So you’ve identified a problem and think an app could be the solution. What are the first steps you should take? And what do you need to consider along the way? Follow our simple guide to planning your first app and make your vision a reality.
Turning an idea into a working app can feel like an overwhelming task – that’s why it’s important to plan properly and make sure you have all bases covered.
Your first consideration should always be validating your product. That is, making sure your assumptions about who your product’s for and why people might buy are correct. And the key to validation is research.
This research can broadly be split into three categories – market research, finance research and tech research.
‘Plenty of startups have failed just because the conditions weren’t right when they launched.’
1. Market research
This stage is all about making sure there’s a need for your product and a defined user base ready to buy it.
It covers finding out more about your competitors, potential users, market conditions and potential for growth.
This is arguably the most crucial stage of research. Here’s what you need to work out:
Product market fit
Validating a product seems easy – it’s just about finding a problem and fixing it right? Well, yes and no. It’s also about finding out if there’s space in the market for your product.
Take the time to examine your product-market fit before all else.
Sometimes it’s less about the fit and more about timing. Plenty of startups have failed just because the conditions weren’t right when they launched.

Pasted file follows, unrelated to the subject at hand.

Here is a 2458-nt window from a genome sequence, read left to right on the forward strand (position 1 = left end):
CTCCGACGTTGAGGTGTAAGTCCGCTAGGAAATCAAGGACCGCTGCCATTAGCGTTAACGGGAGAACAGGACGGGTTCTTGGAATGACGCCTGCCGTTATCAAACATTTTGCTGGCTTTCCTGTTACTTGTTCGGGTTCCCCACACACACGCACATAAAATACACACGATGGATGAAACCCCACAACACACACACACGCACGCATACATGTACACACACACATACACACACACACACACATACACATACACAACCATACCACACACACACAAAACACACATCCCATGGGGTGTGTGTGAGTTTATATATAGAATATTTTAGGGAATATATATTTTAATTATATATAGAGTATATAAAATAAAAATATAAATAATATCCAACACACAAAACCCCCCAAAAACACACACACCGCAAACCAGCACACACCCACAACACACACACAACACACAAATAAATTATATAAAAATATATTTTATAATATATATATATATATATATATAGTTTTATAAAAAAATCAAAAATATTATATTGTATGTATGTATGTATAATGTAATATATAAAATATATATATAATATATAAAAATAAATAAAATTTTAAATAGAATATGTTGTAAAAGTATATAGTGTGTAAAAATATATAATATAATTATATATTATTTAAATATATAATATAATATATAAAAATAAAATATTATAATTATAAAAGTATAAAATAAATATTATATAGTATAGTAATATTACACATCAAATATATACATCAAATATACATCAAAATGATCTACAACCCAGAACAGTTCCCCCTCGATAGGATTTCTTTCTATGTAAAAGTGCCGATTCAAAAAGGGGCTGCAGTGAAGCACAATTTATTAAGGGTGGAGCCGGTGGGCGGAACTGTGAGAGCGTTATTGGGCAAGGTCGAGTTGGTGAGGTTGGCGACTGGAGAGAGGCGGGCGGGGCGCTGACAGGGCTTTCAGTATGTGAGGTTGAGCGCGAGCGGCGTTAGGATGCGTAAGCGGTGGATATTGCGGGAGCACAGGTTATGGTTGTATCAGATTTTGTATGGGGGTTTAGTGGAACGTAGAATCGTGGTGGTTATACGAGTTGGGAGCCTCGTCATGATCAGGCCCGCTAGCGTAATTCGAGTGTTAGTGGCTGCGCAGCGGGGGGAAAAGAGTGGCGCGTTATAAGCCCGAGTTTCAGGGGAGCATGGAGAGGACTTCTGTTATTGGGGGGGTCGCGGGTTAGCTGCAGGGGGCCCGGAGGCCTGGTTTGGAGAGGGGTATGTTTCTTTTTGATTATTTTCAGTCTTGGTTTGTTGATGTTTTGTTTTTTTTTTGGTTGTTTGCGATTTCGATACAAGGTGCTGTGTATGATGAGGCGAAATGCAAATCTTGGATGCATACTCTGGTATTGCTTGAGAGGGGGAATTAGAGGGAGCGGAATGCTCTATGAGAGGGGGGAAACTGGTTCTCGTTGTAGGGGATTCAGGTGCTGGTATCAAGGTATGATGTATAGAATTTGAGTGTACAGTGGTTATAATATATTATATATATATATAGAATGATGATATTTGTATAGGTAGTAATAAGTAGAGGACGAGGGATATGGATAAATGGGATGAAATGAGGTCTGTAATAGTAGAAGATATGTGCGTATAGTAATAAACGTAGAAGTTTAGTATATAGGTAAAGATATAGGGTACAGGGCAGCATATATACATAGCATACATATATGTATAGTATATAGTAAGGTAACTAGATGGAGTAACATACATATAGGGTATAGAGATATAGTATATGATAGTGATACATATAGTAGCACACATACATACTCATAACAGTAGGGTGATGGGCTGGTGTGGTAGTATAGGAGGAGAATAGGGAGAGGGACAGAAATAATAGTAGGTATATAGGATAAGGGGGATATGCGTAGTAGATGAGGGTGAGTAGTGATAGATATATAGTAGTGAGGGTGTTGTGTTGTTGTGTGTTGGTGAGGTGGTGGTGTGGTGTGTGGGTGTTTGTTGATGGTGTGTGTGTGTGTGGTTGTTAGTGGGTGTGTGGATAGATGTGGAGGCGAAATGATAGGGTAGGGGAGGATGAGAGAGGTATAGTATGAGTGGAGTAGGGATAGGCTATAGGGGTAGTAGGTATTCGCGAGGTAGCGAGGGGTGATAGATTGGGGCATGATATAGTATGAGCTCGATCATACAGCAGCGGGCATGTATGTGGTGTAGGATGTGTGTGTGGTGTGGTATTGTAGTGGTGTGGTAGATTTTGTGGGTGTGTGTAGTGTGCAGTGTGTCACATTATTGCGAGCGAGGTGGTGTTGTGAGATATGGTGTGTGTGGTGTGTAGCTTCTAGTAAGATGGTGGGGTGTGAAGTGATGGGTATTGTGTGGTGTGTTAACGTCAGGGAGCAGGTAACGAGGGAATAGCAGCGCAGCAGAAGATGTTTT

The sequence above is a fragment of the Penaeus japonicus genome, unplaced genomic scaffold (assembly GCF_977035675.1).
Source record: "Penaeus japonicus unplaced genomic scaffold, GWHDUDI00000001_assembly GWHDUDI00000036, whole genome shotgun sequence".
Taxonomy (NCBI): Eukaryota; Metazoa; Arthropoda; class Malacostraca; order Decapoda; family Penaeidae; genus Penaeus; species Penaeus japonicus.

When you’re trying to work out what’s going on in the market, free tools like Google Trends and Google Keyword Planner are a good place to start.
There’s no sense in launching a product that’s similar to an existing product, unless you can significantly improve an aspect of the offer. Look for a niche market that isn’t being catered for.
Chances are, if you’ve had an idea for something, others will have too. Save yourself the stress of losing out to a new competitor and do as much research as you can into what is – and will be – out there when you launch.
Potential for growth
It’s important to realise that your product doesn’t exist in its own little bubble – markets adjacent to your own could impact your business in unforeseen ways.
That’s why it’s crucial to stay ahead of tech trends and gain a realistic idea of what growth potential your business has.
This may seem like a lot to think about at this early stage but don’t worry – we’ll be looking at this market research in more depth in next week’s post.
‘Planning out how you’ll fund each step will save you a lot of money – and heartbreak.’
2. Finance research
Next, it’s time to consider the cash side of things. It’s worth spending a fair amount of time researching this area as it can be the trickiest to get right (not to mention that everything rests on your product becoming profitable eventually!).
Here’s what you need to consider:
It can cost anywhere between 3-15k for a basic app, and hundreds of thousands for an advanced app with lots of functionality.
Whether you’re financing this idea through your own savings, a loan, investment or grants (or a combination thereof), planning out how you’ll fund each step before you get going will save you a lot of money – and heartbreak.
Time to profitability
As soon as you launch you’ll start receiving your first feedback from real-life users. Dealing with bugs, implementing new features and making improvements will all be necessary for the growth of your product.
It can take a while for the money to start coming in, so you need to work out how you’ll fund further iterations and how you’ll survive that in-between period – before you go live.